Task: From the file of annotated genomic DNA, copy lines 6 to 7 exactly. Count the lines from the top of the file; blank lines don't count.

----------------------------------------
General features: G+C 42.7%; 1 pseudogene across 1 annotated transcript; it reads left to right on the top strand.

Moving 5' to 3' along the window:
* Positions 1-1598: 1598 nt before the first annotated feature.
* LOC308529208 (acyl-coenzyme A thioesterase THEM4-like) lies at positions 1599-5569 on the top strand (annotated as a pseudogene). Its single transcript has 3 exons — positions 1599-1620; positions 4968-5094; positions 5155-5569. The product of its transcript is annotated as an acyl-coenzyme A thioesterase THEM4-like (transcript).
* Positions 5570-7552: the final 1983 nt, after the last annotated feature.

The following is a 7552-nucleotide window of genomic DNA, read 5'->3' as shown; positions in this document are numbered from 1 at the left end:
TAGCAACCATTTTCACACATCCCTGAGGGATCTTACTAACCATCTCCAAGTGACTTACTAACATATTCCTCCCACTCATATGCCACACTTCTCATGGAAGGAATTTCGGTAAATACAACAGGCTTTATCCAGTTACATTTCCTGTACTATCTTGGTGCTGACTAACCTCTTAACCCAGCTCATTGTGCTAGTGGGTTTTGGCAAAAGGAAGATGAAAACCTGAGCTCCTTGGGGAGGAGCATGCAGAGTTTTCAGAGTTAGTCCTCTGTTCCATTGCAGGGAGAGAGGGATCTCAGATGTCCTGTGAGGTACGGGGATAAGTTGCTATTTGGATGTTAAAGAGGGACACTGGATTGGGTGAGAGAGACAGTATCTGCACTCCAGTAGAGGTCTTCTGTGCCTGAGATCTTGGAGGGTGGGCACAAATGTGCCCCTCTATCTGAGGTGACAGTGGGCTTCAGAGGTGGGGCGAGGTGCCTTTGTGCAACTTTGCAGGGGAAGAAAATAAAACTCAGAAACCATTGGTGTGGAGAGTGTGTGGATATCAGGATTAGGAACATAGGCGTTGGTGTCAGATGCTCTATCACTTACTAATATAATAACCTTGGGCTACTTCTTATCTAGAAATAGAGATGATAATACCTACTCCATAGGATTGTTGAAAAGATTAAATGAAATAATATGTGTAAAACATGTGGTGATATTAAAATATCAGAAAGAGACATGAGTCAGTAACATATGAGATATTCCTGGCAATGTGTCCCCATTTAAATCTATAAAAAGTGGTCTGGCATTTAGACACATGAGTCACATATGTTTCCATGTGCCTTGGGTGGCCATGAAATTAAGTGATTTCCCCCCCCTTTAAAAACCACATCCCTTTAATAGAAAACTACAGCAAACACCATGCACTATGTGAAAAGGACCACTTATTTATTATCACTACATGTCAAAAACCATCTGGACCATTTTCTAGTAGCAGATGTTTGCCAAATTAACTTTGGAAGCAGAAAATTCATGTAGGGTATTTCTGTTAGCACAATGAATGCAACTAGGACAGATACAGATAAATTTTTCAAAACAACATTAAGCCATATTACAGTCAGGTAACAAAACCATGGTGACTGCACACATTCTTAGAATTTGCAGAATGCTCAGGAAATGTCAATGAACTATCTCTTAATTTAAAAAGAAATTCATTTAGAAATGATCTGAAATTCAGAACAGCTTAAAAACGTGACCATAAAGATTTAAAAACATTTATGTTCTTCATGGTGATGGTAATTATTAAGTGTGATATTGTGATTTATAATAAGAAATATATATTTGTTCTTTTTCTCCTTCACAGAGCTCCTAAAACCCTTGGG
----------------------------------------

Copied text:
The following is a 7552-nucleotide window of genomic DNA, read 5'->3' as shown; positions in this document are numbered from 1 at the left end:
TAGCAACCATTTTCACACATCCCTGAGGGATCTTACTAACCATCTCCAAGTGACTTACTAACATATTCCTCCCACTCATATGCCACACTTCTCATGGAAGGAATTTCGGTAAATACAACAGGCTTTATCCAGTTACATTTCCTGTACTATCTTGGTGCTGACTAACCTCTTAACCCAGCTCATTGTGCTAGTGGGTTTTGGCAAAAGGAAGATGAAAACCTGAGCTCCTTGGGGAGGAGCATGCAGAGTTTTCAGAGTTAGTCCTCTGTTCCATTGCAGGGAGAGAGGGATCTCAGATGTCCTGTGAGGTACGGGGATAAGTTGCTATTTGGATGTTAAAGAGGGACACTGGATTGGGTGAGAGAGACAGTATCTGCACTCCAGTAGAGGTCTTCTGTGCCTGAGATCTTGGAGGGTGGGCACAAATGTGCCCCTCTATCTGAGGTGACAGTGGGCTTCAGAGGTGGGGCGAGGTGCCTTTGTGCAACTTTGCAGGGGAAGAAAATAAAACTCAGAAACCATTGGTGTGGAGAGTGTGTGGATATCAGGATTAGGAACATAGGCGTTGGTGTCAGATGCTCTATCACTTACTAATATAATAACCTTGGGCTACTTCTTATCTAGAAATAGAGATGATAATACCTACTCCATAGGATTGTTGAAAAGATTAAATGAAATAATATGTGTAAAACATGTGGTGATATTAAAATATCAGAAAGAGACATGAGTCAGTAACATATGAGATATTCCTGGCAATGTGTCCCCATTTAAATCTATAAAAAGTGGTCTGGCATTTAGACACATGAGTCACATATGTTTCCATGTGCCTTGGGTGGCCATGAAATTAAGTGATTTCCCCCCCCTTTAAAAACCACATCCCTTTAATAGAAAACTACAGCAAACACCATGCACTATGTGAAAAGGACCACTTATTTATTATCACTACATGTCAAAAACCATCTGGACCATTTTCTAGTAGCAGATGTTTGCCAAATTAACTTTGGAAGCAGAAAATTCATGTAGGGTATTTCTGTTAGCACAATGAATGCAACTAGGACAGATACAGATAAATTTTTCAAAACAACATTAAGCCATATTACAGTCAGGTAACAAAACCATGGTGACTGCACACATTCTTAGAATTTGCAGAATGCTCAGGAAATGTCAATGAACTATCTCTTAATTTAAAAAGAAATTCATTTAGAAATGATCTGAAATTCAGAACAGCTTAAAAACGTGACCATAAAGATTTAAAAACATTTATGTTCTTCATGGTGATGGTAATTATTAAGTGTGATATTGTGATTTATAATAAGAAATATATATTTGTTCTTTTTCTCCTTCACAGAGCTCCTAAAACCCTTGGG